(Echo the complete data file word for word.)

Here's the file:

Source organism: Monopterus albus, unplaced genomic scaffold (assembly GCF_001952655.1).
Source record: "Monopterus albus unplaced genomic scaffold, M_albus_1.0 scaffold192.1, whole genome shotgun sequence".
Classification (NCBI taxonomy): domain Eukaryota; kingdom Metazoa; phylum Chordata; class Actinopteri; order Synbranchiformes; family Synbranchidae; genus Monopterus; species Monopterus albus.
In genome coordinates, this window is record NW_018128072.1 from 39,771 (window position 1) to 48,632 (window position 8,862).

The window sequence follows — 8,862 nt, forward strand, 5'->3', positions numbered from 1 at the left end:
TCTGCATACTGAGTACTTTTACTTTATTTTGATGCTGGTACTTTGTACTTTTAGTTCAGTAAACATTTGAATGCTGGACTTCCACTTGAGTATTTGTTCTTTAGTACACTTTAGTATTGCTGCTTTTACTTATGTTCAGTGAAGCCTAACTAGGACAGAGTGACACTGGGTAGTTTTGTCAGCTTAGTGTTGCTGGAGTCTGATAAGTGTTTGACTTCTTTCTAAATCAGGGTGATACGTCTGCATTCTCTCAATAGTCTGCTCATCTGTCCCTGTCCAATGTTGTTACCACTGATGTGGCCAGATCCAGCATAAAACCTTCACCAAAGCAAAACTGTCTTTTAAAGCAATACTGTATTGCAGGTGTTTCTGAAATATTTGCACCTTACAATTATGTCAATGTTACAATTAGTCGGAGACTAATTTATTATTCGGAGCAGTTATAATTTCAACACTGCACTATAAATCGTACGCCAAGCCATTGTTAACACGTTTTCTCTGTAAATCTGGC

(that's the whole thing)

Source organism: Monopterus albus, unplaced genomic scaffold (assembly GCF_001952655.1).
Source record: "Monopterus albus unplaced genomic scaffold, M_albus_1.0 scaffold192.1, whole genome shotgun sequence".
Classification (NCBI taxonomy): domain Eukaryota; kingdom Metazoa; phylum Chordata; class Actinopteri; order Synbranchiformes; family Synbranchidae; genus Monopterus; species Monopterus albus.
In genome coordinates, this window is record NW_018128072.1 from 39,771 (window position 1) to 48,632 (window position 8,862).

The window sequence follows — 8,862 nt, forward strand, 5'->3', positions numbered from 1 at the left end:
TCTGCATACTGAGTACTTTTACTTTATTTTGATGCTGGTACTTTGTACTTTTAGTTCAGTAAACATTTGAATGCTGGACTTCCACTTGAGTATTTGTTCTTTAGTACACTTTAGTATTGCTGCTTTTACTTATGTTCAGTGAAGCCTAACTAGGACAGAGTGACACTGGGTAGTTTTGTCAGCTTAGTGTTGCTGGAGTCTGATAAGTGTTTGACTTCTTTCTAAATCAGGGTGATACGTCTGCATTCTCTCAATAGTCTGCTCATCTGTCCCTGTCCAATGTTGTTACCACTGATGTGGCCAGATCCAGCATAAAACCTTCACCAAAGCAAAACTGTCTTTTAAAGCAATACTGTATTGCAGGTGTTTCTGAAATATTTGCACCTTACAATTATGTCAATGTTACAATTAGTCGGAGACTAATTTATTATTCGGAGCAGTTATAATTTCAACACTGCACTATAAATCGTACGCCAAGCCATTGTTAACACGTTTTCTCTGTAAATCTGGC